Reading "The Unknown" with a Network Mapping Device: Graph Data Visualization for Hyperfiction Works

paper, specified "short paper"
  1. 1. Gabriel Viehhauser

    Universität Stuttgart

  2. 2. Claus-Michael Schlesinger

    Universität Stuttgart

  3. 3. Pascal Hein

    Universität Stuttgart

  4. 4. Andre Blessing

    Universität Stuttgart

  5. 5. Mona Ulrich

    Deutsches Literaturarchiv Marbach

Work text
This plain text was ingested for the purpose of full-text search, not to preserve original formatting or readability. For the most complete copy, refer to the original conference program.

Because of their hypertextual structure, the use of topological metaphors for the analysis of hyperfiction works appears to be obvious: Reading hyperfiction seems like walking through a maze (Schmundt, 1994). However, discussion about mapping a structure that is otherwise perceived in a processual manner, namely by (non-)linear reading, has been abundant (Ciccoricco, 2004).
For our approach to
The Unknown, a hyperfiction novel by William Gillespie, Frank Marquardt, Scott Rettberg and Dirk Stratton (Gillespie et al:, 1998-2002), we use computational methods to extract network data from the site to visualize its hypertext structure. As web pages tend to change over time, our software Warc2graph focuses on WARC files, which are a standardized format for web archiving (IIPC, n.d.), containing data pertaining to the complete communication between a client and the server. Given a WARC file, Warc2graph extracts references from the archived object, encompassing any HTML tag that contains reference information, such as hyperlinks in an tag, embedded media, automatic forwarding defined in a tag etc. We use three different methods for reference extraction: a) evaluate the WARC header, b) parse the HTML workload, c) parse the Document Object Tree of the workload utilizing Selenium, a software controlled browser engine (see Ulrich et al., 2021, for a detailed description of the methodology applied by Warc2graph).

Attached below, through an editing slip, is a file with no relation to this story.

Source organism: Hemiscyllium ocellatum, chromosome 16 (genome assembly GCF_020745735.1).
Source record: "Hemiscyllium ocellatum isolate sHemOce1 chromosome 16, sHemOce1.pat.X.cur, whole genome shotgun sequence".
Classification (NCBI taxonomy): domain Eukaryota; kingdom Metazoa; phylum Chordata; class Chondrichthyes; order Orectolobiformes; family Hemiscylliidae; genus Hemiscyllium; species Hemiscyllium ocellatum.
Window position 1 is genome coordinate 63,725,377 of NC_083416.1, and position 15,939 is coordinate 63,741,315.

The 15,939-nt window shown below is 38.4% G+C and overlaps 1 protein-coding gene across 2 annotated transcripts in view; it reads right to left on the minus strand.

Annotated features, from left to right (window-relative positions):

The extracted reference information can be understood as the graph structure of an archived web object. We visualize this structure as a network showing each resource as a node and the references between resources as edges. Graph data analytics provide different measures that can be used to gain insights into the object’s structure, e.g. in order to describe the functional role of certain nodes in the network. The network thus provides a structural overview of the hypertext work, which opens up new possibilities for reading hyperfiction, which, by the nature of its medium often defies the rules of linearity: Besides the sequential connection of network nodes, the graph data analysis e.g. reveals possible end points of the story line(s), which can be manifold in hypertext. It is also possible to detect central passages that can be crucial for the decisions the reader has to make, as she finds her own way through the text, since it is likely that these passages are represented by nodes that show characteristic patterns.

Figure 1:
Internal reference structure of
The Unknown, node size pertaining to degree

Figure 1 shows such a network of
The Unknown.

We provide the extracted network data together with a copy of the Warc2graph software package via Zenodo, DOI: 10.5281/zenodo.5773099
The nodes are sized according to their degree, revealing pages that appear of central importance for the site as well as clusters of interlinked documents. The network thus establishes a spatial text-view, which seems particularly apt for